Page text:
Today I have the honour of reviewing Brad Jersak’s soon-to-be-released new book A More Christlike God: A More Beautiful Gospel.
“God is like Jesus.”
There has been an increasing chorus of voices making this proclamation in recent times. In my opinion, it’s been a very welcome chorus, because it’s a most necessary message.
But… for all its increasing popularity, if this message is not to become a mere soundbite, it needs to be explained, nuanced, understood in all its myriad implications, and generally shown to be the premier way of understanding what God is like.
Enter Brad Jersak.
I hold Brad in high esteem for two reasons. First, it was listening to him speak about the atonement that spurred me on to the earth-shattering realisation that God did not in any way, shape or form kill Jesus – a seminal moment in my theological journey. And second, I had the privilege of meeting him last year. The opportunity to put a name and a story to a face is worth more than many printed words on pages.
Brad is a Canadian author and teacher based in Abbotsford, British Columbia. His active, ongoing experience in the evangelical and charismatic streams and his interest in the Orthodox Church, in which he is a confirmed Reader, give him a unique perspective on what it means to live out an ancient faith in a modern, fast-changing world. Brad has solid theological credentials and is currently part of the core faculty of Westminster Theological Centre (UK).
One of Brad’s gifts, then, is to take profound and complex theological truths and translate them into language that the rest of us can understand.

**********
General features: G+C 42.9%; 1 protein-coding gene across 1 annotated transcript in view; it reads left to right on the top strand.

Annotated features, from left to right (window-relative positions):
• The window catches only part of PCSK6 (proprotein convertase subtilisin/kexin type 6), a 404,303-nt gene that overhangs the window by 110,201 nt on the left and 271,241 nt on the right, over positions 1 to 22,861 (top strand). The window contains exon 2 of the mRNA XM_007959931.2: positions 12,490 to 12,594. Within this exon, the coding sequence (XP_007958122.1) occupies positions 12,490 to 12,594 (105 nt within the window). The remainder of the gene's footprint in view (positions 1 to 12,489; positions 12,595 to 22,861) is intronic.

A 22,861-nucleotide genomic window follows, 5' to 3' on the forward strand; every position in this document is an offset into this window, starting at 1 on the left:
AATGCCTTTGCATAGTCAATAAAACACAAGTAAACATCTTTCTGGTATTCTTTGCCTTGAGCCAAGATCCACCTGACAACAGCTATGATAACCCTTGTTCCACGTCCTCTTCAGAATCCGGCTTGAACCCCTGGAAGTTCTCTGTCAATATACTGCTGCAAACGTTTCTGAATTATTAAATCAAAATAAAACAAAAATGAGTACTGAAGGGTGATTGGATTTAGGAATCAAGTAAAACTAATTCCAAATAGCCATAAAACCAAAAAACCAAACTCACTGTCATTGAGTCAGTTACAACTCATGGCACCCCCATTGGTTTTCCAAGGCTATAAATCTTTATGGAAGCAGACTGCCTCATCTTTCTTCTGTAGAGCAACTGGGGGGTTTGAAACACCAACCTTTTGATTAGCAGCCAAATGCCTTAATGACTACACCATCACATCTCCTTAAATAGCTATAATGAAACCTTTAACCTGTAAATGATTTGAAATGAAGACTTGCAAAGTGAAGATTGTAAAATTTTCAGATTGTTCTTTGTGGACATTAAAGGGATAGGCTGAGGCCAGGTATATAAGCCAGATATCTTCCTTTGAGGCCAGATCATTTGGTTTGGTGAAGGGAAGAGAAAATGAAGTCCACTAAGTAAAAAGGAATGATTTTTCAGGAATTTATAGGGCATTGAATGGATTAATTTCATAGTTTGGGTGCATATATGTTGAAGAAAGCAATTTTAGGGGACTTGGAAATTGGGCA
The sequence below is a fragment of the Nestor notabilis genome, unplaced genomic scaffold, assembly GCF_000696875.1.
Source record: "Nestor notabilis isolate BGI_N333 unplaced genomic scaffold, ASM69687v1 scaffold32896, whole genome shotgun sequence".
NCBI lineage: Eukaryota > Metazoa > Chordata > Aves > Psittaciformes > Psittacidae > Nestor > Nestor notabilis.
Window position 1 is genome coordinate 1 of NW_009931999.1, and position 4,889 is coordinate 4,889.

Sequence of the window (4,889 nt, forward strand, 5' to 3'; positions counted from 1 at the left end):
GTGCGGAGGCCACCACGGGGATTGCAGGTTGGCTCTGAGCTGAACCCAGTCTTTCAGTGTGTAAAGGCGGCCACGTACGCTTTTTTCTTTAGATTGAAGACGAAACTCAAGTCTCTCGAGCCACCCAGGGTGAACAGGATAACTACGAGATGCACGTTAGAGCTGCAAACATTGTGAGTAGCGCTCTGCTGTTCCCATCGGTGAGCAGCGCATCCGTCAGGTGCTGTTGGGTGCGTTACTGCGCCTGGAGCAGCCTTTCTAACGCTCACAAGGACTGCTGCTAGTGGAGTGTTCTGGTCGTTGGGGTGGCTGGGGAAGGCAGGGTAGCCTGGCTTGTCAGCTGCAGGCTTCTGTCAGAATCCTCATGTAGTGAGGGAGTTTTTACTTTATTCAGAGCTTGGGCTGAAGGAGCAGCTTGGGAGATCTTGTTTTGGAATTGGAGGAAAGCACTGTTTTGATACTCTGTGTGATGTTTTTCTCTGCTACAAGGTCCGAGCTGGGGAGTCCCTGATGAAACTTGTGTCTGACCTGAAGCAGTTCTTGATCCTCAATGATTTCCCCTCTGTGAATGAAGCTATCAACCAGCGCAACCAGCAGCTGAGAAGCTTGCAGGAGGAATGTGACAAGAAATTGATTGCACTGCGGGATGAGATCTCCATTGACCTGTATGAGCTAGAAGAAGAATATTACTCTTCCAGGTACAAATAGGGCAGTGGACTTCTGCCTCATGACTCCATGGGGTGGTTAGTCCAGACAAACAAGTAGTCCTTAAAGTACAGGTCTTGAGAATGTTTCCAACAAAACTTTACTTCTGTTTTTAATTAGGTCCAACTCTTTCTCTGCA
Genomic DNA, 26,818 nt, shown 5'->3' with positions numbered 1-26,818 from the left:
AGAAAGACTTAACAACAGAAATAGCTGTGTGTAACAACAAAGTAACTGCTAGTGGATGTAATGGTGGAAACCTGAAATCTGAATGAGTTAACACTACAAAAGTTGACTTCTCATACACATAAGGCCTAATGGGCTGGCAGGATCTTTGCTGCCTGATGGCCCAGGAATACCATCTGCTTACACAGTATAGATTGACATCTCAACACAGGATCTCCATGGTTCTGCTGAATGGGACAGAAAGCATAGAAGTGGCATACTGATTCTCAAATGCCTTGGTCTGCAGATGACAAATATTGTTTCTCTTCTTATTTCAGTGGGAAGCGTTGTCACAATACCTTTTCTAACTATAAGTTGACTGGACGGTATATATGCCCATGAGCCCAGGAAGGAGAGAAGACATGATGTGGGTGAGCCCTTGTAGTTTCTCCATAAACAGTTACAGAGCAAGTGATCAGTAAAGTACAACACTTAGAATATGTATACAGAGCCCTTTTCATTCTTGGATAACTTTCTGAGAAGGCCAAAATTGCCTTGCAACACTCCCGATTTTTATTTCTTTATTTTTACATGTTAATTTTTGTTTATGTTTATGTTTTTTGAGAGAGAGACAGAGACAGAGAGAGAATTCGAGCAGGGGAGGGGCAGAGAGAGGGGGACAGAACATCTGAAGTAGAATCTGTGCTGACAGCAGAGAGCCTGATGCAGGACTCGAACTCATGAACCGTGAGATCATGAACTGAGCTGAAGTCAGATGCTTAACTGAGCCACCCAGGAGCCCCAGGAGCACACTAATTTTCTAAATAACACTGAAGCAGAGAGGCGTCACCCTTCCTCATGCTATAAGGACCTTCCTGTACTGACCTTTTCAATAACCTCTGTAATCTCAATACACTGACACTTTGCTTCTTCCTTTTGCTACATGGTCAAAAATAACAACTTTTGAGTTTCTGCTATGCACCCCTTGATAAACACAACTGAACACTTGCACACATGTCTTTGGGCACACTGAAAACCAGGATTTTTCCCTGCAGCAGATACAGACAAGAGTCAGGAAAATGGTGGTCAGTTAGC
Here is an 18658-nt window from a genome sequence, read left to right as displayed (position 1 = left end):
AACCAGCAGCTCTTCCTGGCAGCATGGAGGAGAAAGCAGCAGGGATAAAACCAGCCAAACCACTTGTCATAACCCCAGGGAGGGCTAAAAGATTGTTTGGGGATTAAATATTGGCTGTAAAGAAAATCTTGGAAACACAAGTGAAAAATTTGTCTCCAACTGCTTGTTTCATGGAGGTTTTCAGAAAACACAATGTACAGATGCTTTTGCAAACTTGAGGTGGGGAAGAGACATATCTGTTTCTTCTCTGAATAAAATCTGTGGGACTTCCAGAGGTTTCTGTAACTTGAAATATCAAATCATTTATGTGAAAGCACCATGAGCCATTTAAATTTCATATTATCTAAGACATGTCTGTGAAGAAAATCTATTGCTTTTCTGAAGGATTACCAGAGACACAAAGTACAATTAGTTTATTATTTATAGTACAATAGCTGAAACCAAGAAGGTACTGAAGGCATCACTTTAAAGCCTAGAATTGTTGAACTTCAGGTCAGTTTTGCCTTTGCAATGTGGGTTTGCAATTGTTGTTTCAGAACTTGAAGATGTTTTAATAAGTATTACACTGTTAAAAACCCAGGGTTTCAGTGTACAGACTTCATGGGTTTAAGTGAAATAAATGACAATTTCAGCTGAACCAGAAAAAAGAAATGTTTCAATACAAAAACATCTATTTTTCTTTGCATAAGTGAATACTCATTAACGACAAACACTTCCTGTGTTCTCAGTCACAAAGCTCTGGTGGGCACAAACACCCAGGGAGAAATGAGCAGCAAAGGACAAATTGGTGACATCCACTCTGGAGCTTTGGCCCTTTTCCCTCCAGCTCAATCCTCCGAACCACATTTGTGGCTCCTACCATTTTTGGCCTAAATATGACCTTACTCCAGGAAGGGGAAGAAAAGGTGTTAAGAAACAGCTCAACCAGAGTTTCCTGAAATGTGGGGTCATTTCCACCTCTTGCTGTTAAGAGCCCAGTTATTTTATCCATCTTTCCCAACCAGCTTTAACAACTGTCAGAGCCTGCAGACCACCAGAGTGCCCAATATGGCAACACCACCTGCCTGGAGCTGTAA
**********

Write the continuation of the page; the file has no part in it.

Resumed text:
So… what are the implications of the statement “God is like Jesus”? Brad basically spends three hundred pages answering this question. Continue reading
I recently got into a long Facebook conversation that basically revolved around the nature of sin and our response to it. I’ve written about this a few times before (do a search), but perhaps it’s worth sharing some of my recent thoughts on the matter.
Essentially, the conversation to which I refer centred around the idea of sin as anything that falls outside “God’s divine order”. I suppose this goes right back to the Ten Commandments: define sin as a list of proscribed behaviours, attach God’s sanction to said list, and you can then safely judge those who engage in such behaviour.
The problem with such a view, it seems to me, is that we all think we know what constitutes acceptable versus unacceptable behaviour… But who is right?
You might say that the Ten Commandments represent a definitive and immutable definition of unacceptable behaviour. But if that’s the case, how come most Christians today are quite happy to turn a blind eye to adultery, which is specifically outlawed by the Decalogue, while denouncing, say, same-sex relationships, which don’t get a mention?
It seems to me that whenever we are drawn into defining sin as a list of rights and wrongs, we are simply continuing to try to live off what Genesis 3 calls the fruit of the Tree of the Knowledge of Good and Evil. We take upon ourselves the authority to name good and evil, and we boost our own self-identity and security by identifying those on the evil side of the line and congratulating ourselves for being on the good side. Continue reading
This post was first published in April 2014. It follows on from previous posts here and here.
It is another morning, this time far from the hustle and bustle of the city. Uncertain of what the future held, we had gravitated back to the comfortable familiarity of Galilee. Once here, not knowing what else to do, it had not been long before we were back in our boats.
We spent the whole of last night trawling the lake, and came up with nothing to show for it. And then, just as we were drawing in the nets and preparing to come in, he called out from the shore and told us to try the other side of the boat. Now, the bulging net lies on the ground beside the boat, and we have just finished a hearty breakfast of fish and bread. A breakfast cooked and served to us by him.